Barbie, the iconic doll from Mattel, Inc., has another reason to smile this year. A federal judge recently allowed a $100 million jury verdict in favor of the plastic princess to stand in a copyright infringement case against MGA Entertainment, Inc., over the strikingly similar Bratz dolls. In the case of Carter Bryant v. Mattel Inc., 2:04-cv-9049 (C. D. Cal. 2009), the Central District of California upheld the verdict, finding that MGA must pay Mattel damages for both copyright infringement and tortious interference with the creator’s employment. In a case that is far from child's play, Mattel sued then-employee Carter Bryant, claiming that he violated terms in his employment contract that gave Mattel rights to all dolls that Bryant designed while he was a Mattel employee, which included the design for the edgier Bratz dolls. The case also included a claim that the Bratz dolls infringed on Mattel's copyrights for the Barbie dolls. While Bryant has settled individually with Mattel, the $100 million verdict and accompanying stay in production could create major problems for MGA. When it comes to copyright infringement, this case shows that, with some toys, it's not OK to share.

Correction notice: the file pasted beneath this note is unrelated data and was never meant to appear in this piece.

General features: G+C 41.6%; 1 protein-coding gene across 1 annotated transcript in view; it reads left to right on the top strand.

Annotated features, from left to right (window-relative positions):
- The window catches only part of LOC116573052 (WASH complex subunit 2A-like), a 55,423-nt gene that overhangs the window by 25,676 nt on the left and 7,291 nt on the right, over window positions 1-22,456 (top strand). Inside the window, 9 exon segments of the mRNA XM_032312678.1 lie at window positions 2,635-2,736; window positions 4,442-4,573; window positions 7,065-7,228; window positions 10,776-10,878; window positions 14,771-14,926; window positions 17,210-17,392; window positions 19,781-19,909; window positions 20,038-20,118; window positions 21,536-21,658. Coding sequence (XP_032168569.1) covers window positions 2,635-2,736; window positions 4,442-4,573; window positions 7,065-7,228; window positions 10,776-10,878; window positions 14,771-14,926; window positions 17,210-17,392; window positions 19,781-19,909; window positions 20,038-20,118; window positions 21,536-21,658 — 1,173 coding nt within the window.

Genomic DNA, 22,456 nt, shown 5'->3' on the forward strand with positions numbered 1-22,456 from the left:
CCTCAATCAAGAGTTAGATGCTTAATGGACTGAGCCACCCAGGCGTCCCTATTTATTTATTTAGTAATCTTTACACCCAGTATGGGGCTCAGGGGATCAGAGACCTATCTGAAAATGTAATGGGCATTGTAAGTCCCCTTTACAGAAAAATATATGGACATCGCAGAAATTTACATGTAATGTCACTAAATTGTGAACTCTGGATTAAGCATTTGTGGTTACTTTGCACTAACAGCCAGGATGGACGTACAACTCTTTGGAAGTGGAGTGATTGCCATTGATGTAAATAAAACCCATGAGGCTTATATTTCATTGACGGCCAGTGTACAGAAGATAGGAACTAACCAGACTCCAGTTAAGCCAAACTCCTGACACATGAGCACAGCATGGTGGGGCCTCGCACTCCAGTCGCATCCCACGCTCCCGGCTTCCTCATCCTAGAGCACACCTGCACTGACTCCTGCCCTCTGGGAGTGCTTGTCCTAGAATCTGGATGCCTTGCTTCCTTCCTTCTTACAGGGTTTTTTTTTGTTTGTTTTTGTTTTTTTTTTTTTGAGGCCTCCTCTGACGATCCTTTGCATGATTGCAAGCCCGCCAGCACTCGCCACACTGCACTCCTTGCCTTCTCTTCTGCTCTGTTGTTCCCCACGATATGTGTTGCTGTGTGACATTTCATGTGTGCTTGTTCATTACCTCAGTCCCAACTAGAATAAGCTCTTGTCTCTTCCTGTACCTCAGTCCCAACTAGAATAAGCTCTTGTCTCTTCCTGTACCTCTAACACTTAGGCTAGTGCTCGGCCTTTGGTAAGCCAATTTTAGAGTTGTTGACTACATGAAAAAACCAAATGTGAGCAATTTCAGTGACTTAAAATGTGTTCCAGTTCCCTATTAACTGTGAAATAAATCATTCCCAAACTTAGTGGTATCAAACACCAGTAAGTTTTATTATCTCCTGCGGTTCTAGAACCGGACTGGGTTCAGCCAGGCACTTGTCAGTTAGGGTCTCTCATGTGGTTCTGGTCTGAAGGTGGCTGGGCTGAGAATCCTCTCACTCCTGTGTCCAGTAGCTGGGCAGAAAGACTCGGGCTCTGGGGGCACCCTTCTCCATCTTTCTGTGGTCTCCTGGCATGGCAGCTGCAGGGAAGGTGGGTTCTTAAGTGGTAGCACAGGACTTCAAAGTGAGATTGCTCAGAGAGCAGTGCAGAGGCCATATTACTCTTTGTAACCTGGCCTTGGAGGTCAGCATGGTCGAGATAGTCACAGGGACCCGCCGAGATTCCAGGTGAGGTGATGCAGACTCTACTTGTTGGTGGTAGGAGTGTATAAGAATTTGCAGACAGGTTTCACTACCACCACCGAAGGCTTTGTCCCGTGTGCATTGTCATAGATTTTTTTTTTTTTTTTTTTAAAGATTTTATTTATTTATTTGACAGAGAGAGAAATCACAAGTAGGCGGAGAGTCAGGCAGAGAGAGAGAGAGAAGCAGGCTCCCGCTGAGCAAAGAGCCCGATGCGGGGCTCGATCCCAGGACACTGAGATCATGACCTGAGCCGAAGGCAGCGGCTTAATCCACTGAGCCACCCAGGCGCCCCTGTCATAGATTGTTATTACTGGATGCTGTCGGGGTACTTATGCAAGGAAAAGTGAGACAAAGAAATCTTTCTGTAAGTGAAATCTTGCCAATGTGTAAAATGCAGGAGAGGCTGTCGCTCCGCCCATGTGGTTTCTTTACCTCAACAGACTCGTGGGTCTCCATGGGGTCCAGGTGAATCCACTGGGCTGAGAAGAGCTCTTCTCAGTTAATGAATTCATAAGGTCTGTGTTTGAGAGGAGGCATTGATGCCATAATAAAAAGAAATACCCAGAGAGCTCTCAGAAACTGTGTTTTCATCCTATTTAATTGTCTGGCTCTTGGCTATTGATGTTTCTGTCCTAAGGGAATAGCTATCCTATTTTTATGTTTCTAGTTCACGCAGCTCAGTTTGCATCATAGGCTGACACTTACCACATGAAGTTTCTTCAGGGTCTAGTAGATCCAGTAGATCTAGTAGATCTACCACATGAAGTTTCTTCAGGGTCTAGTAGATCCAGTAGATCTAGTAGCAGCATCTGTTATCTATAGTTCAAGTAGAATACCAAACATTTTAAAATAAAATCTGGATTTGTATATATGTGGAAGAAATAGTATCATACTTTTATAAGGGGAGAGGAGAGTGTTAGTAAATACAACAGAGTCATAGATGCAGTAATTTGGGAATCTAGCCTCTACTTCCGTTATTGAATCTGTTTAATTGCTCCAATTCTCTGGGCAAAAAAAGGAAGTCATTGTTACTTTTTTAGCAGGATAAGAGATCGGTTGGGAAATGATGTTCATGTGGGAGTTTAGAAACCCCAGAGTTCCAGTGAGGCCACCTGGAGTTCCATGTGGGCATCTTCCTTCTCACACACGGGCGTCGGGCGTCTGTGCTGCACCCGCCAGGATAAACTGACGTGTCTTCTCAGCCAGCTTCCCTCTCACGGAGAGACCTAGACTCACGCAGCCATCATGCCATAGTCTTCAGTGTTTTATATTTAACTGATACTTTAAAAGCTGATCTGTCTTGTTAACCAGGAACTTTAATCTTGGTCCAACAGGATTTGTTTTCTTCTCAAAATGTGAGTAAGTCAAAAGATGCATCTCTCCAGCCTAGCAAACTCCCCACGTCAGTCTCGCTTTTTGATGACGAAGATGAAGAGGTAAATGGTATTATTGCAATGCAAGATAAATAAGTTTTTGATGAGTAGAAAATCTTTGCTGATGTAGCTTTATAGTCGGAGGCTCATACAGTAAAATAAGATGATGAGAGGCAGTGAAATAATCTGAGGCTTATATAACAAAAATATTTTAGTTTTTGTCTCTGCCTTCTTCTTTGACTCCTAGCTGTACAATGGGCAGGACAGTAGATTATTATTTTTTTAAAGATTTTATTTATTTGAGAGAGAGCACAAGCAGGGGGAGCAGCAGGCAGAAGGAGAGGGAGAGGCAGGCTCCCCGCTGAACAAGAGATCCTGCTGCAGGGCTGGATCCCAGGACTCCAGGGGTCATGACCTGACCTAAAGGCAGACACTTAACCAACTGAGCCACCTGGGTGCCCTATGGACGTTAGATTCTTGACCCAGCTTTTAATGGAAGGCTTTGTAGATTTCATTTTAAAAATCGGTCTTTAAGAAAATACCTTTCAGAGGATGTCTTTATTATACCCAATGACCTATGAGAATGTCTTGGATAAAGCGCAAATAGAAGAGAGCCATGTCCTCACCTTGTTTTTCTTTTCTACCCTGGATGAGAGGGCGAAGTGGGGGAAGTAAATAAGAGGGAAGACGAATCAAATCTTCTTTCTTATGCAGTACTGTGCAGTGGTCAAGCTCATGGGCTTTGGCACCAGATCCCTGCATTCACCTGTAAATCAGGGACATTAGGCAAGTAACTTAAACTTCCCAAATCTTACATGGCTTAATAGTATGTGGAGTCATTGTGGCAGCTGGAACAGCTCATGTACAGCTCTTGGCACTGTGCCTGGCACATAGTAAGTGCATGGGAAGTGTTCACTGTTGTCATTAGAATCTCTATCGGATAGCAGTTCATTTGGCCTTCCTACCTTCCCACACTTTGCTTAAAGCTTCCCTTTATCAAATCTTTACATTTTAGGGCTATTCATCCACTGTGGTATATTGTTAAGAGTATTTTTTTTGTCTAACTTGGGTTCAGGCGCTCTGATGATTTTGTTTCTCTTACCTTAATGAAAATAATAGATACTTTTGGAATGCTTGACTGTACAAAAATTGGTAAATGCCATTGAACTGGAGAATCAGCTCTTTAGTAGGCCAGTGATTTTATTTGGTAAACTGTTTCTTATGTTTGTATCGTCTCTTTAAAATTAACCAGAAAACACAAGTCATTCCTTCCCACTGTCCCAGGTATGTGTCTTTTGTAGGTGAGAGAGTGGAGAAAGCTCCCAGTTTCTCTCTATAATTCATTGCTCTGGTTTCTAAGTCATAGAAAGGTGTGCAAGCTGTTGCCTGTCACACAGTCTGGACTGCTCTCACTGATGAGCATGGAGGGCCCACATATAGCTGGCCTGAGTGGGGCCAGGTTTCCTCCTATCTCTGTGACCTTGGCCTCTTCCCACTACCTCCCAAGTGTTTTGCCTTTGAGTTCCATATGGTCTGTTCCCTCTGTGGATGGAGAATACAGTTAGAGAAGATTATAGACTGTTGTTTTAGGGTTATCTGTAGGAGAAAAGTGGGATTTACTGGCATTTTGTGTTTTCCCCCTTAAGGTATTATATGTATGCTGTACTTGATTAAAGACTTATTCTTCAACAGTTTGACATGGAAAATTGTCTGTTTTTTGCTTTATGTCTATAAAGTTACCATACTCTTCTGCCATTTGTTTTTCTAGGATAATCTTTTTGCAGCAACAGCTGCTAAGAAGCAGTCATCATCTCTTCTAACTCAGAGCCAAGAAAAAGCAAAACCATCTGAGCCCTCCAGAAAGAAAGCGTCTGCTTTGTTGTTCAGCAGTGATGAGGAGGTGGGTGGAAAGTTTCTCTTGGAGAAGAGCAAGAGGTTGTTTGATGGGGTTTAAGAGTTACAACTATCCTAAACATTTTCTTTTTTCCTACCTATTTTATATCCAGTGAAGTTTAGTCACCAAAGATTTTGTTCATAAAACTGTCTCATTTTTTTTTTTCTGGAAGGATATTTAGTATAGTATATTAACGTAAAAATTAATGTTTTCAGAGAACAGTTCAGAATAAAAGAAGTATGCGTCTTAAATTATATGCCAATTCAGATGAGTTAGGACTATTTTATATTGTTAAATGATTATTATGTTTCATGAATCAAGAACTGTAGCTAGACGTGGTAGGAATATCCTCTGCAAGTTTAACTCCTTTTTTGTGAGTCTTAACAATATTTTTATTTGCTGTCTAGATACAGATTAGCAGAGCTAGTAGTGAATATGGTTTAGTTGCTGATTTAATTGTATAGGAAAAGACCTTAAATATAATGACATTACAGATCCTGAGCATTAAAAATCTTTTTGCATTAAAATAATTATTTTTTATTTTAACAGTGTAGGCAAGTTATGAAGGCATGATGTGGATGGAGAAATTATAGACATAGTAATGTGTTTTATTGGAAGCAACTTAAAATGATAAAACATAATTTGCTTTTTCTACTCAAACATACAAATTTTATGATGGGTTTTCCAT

- Checklist Checklist: Considerations prior to issuing court proceedings (UK) Recently updated
- How-to guide How-to guide: The legal framework for resolving disputes in England and Wales (UK) Recently updated
- Checklist Checklist: Pre-appointment checks to consider when selecting an appointed representative (UK)